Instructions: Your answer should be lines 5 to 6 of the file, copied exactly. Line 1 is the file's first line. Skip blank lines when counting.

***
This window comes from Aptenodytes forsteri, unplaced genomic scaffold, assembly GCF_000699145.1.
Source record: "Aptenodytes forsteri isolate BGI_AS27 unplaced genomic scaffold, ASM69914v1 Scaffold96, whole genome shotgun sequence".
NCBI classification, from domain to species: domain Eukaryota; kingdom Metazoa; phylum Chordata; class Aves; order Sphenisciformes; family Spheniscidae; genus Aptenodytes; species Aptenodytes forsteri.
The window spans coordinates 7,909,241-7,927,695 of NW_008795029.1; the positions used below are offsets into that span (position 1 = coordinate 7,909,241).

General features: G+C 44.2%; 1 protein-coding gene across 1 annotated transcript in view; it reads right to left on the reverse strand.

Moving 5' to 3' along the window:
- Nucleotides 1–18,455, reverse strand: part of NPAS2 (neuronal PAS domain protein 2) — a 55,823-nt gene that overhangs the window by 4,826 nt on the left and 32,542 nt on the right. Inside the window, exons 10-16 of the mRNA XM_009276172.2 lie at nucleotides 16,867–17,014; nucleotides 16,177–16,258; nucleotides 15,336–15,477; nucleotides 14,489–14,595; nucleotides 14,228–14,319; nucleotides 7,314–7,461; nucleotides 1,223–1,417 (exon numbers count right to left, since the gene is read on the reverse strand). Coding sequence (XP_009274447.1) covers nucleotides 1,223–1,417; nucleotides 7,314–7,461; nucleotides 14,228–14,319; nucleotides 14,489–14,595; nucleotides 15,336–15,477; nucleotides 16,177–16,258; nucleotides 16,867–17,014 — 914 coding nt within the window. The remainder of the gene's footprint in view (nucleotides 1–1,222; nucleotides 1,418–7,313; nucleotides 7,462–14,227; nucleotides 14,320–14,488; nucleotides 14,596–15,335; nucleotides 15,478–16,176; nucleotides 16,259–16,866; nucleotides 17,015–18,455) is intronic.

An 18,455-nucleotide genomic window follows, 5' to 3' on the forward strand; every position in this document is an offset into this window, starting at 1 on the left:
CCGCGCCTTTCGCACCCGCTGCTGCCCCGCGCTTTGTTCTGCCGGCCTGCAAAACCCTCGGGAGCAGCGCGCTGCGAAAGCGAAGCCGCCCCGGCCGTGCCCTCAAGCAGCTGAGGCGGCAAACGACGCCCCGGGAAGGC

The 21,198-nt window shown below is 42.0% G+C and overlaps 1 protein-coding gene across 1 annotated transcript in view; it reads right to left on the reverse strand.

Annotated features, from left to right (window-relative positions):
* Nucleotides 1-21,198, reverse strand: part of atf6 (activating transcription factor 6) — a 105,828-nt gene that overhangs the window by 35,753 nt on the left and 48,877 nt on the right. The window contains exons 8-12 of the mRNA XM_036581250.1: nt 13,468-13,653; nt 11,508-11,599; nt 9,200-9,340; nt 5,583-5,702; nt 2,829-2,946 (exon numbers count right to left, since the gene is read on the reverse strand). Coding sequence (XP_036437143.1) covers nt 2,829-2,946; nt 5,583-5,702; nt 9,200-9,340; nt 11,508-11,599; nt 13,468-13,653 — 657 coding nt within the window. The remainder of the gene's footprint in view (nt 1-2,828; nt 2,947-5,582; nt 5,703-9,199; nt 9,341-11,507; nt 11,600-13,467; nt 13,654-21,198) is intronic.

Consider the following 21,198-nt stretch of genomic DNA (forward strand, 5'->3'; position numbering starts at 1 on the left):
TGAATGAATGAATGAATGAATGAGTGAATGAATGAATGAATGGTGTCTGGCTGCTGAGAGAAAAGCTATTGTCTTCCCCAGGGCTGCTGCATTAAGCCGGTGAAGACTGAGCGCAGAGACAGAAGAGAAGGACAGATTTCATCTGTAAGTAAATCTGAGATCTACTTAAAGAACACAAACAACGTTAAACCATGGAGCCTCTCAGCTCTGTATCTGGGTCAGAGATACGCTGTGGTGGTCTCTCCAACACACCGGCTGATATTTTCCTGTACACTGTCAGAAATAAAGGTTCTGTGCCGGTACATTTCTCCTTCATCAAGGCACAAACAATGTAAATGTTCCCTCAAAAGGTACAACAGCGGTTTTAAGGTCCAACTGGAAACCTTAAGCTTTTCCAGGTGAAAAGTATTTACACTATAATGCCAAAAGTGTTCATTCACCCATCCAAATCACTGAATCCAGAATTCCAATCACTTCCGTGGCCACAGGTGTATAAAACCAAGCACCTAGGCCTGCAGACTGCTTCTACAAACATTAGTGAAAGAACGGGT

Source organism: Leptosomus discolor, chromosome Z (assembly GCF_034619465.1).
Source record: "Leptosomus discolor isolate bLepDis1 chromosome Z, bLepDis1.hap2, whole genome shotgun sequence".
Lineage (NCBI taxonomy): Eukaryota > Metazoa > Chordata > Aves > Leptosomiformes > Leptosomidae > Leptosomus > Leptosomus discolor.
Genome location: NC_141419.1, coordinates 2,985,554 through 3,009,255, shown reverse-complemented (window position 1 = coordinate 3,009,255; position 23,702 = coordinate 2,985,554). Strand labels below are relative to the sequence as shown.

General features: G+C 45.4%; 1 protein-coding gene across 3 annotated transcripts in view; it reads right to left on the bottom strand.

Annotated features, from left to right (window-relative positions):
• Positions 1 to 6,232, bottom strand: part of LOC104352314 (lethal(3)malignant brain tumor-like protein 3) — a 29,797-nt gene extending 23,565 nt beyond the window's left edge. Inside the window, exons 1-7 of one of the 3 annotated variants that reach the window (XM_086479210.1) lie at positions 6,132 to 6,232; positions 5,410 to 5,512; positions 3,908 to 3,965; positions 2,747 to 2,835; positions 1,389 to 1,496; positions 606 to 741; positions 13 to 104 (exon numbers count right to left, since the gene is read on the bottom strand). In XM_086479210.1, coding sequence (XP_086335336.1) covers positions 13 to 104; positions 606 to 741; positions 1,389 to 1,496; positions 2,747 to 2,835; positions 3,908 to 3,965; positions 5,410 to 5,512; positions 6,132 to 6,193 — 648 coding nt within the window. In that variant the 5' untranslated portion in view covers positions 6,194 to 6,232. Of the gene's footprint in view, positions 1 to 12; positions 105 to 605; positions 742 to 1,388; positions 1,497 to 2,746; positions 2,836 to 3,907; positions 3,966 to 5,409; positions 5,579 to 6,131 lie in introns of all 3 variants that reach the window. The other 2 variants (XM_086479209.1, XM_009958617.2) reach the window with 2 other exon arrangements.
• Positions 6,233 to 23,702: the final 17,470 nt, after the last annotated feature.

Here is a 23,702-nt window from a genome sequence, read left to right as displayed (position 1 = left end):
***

General features: G+C 44.2%; 1 protein-coding gene across 1 annotated transcript in view; it reads right to left on the reverse strand.

Moving 5' to 3' along the window: